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Why Giuseppe Rossi’s RSL deal is exciting and weird

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From Champions League to Leagues Cup, Giuseppe Rossi is a fascinating addition to Real Salt Lake.

Villarreal’s Italain Giuseppe Rossi (L) Photo credit should read DIEGO TUSON/AFP via Getty Images

If you’d asked a decade ago where Giuseppe Rossi would be playing in 2020, I don’t think anybody would have said Major League Soccer. Certainly fewer would have said Real Salt Lake.

But time has a funny way of playing games with you.

Let’s humor time for a moment, though. The 2010-11 season saw Rossi with the joint fifth-highest goals total in La Liga, ahead of players like Karim Benzema (though behind some Ronaldo and Messi duo, whose fates were knotted together for so long.)

He was a name in American soccer not for having played here, but for having not played here, despite having the opportunity to represent such a giant on the world stage and instead choosing a smaller, somewhat boot-shaped country. Also, he scored against the U.S. in (checks notes) the opening stage of the 2009 Confederations Cup. Folks were real mad about that.

But beyond that, he was a name in American soccer because he represented something we’ve all grasped at: American soccer players could be, like, really good.

We were, after all, still reeling from the revelation that Freddy Adu wasn’t all he was said to be in the media (which, hey, we’re not here to relitigate that fiasco, but was there anything beyond novelty driving the fervor around a teenage soccer phenom in the U.S.?), and Rossi was something exciting. He was good, and he played in our backyards. I mean, sort of.

Realistically, he went to Italy when he was 12 and just played some youth soccer here, but that’s not the point. It turns out that Parma probably deserves more credit for his development than, say, Clifton High School. (I have just learned about Clifton High School. Did you know that Jon Seda, who played a character for two seasons in Homicide: Life on the Street went there? I didn’t. I also haven’t seen the show. Oh, and a bunch of soccer players attended — like Matt Miazga and several others, whose names I didn’t recognize. Anyway, let’s move on.)


So here we are, ten years on, reflecting on Giuseppe Rossi’s career.

That potential from a decade ago was sadly drained and replaced with injury after injury. His last professional, in-season appearance came on May 20, 2018, and he played about 30 minutes for Genoa that day. His last start came on April 9, 2017 for Celta Vigo, and he left that game with a cruciate ligament rupture.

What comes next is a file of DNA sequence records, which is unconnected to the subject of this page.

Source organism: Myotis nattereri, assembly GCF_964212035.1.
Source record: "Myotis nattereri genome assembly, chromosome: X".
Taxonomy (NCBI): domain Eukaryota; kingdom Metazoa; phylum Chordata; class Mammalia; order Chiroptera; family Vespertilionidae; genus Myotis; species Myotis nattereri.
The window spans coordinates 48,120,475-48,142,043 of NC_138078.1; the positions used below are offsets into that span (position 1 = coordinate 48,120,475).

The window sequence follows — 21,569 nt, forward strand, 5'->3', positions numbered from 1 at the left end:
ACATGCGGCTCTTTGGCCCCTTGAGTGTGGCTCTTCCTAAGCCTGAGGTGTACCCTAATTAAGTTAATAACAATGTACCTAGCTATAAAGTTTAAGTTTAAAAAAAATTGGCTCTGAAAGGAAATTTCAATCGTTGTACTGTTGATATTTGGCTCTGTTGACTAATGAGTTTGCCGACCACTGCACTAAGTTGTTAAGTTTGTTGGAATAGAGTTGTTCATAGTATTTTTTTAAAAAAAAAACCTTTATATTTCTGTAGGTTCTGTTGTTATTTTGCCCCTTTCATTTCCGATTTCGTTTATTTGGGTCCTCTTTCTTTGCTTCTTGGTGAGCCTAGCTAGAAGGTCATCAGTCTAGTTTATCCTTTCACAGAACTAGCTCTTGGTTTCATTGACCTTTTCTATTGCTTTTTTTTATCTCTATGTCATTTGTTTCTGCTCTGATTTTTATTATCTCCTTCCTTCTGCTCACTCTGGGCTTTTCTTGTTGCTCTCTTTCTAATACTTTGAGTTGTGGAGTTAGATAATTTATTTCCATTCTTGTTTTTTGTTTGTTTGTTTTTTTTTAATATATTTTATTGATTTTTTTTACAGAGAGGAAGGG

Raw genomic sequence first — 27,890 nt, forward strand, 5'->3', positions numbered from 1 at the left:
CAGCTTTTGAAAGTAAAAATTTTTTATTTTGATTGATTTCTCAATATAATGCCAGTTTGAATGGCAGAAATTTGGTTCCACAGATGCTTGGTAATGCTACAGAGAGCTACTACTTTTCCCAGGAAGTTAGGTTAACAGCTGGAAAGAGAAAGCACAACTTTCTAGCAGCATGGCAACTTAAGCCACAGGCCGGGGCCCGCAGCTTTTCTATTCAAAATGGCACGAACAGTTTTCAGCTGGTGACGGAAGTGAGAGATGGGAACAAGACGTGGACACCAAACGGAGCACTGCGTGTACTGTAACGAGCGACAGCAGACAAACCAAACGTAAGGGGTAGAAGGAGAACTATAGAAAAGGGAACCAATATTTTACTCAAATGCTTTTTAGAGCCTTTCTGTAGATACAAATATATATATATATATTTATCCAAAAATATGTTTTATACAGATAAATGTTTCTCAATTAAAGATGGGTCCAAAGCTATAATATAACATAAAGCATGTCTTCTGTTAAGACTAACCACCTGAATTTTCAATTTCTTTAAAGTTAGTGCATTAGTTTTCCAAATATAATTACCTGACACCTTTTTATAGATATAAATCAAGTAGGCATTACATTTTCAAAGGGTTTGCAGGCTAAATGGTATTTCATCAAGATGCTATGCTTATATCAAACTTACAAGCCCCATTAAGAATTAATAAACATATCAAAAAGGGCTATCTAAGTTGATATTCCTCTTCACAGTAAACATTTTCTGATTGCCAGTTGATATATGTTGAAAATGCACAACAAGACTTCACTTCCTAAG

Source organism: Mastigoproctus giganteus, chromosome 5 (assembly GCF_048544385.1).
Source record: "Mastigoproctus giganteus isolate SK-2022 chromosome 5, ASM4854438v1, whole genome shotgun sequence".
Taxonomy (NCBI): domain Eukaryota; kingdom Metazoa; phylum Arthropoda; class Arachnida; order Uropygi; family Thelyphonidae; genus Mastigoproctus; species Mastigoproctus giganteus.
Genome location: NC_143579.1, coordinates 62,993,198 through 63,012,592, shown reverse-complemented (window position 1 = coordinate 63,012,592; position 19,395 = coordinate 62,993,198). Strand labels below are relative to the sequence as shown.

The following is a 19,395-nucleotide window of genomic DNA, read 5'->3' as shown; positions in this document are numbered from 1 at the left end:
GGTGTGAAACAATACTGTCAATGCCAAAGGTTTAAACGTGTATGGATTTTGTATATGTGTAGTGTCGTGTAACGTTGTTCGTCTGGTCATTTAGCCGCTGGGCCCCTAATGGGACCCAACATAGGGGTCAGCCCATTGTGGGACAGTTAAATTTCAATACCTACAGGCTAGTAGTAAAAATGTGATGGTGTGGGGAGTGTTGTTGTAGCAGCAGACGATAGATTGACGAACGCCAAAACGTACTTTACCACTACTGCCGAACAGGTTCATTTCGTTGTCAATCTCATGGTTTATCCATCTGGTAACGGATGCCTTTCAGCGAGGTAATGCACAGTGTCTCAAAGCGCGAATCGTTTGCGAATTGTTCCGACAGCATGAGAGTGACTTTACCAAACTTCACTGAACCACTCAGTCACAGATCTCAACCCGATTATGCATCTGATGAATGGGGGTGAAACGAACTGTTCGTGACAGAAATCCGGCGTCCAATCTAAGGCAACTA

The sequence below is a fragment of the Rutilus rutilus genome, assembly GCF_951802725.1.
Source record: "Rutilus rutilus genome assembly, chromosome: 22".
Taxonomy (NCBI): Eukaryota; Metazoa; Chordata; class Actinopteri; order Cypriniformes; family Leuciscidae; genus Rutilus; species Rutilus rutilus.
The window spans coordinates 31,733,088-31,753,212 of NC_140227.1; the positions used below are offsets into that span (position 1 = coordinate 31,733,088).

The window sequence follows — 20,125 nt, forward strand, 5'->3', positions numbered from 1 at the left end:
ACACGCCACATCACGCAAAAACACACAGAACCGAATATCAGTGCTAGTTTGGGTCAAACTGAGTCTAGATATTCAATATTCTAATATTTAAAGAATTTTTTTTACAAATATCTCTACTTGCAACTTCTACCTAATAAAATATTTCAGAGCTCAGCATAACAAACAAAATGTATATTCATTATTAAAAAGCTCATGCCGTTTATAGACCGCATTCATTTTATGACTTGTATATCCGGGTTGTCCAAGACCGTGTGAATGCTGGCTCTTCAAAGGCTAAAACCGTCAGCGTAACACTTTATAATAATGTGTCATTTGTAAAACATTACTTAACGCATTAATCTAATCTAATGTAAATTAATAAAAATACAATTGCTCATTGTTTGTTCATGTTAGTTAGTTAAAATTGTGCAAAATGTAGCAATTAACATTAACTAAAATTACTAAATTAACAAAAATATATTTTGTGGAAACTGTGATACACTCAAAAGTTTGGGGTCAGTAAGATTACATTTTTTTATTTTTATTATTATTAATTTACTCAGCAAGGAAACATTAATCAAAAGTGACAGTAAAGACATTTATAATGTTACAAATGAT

And so you’re probably sitting here wondering what the hype is about, given he hasn’t started a match in nearly three years.

We have to go back just six days to get that, when he scored a hat trick by the 56th minute playing against UD Las Palmas.

So it was weird when he didn’t end up with another club following 2018. Sure, he was coming off a slate of injuries and had at least four knee operations to that point. And sure, he was also coming off the back of a reprimand that nearly landed him a year without a club for failing a drug test. In the end, he actually spent a year without a club after being linked to Fiorentina, Villareal, Manchester United, Tottenham Hotspur, LAFC and New York City FC, among others.

It’s hard to know why the deals didn’t work out without being in the room. But if I’m to speculate without any shred of evidence, I might start by looking at reports that he signed with a new agency. Those emerged inside the last week. With this Real Salt Lake move done, it does make one wonder if there was a hang-up with his previous representation.


What can we expect from Giuseppe Rossi? Interestingly, I’d thought he’d gone a long time without a club. A year and a half is still a long time, but is it damning? I have no clue, really. It’s unusual, certainly. But stranger things have happened.

Rossi, importantly, has been training during that time. He trained with Manchester United, and he trained with Villareal. Both stints appear to have been for longish periods of time. That’s certainly a positive.

One imagines Real Salt Lake will work to protect Rossi somewhat. His injury history is there in big, bold letters, and the club will be keen to avoid dropping gobs of money on yet another player who isn’t playing. (Among others, see Movsisyan, Yura; Ortuno, Alfredo) If he avoids injury, he might be a steal. He might be expensive. We don’t really know, and we won’t until salary numbers are released. Even then, a highly incentivized contract wouldn’t really show like guaranteed money does. It’s a tricky thing to evaluate.

If the few minutes we saw him in preseason count for anything, it should be an indication that he’s a creative forward, and that’s something Real Salt Lake has needed for some time. Sam Johnson and Damir Kreilach both add value at forward (yes, even if it’s not Kreilach’s standardized position) but they’re less likely to connect with another player. That’s not always a bad thing, but Rossi provides a new dimension. Maybe.


When it’s all said and done, yes, it’s a little weird that this move actually happened. This felt like one of those moves that you’d execute in, say, Football Manager, fantasize about, and move on from. But here we are, in reality, with this move done.

At 33 years old, Giuseppe Rossi has joined Real Salt Lake.

What a world we live in.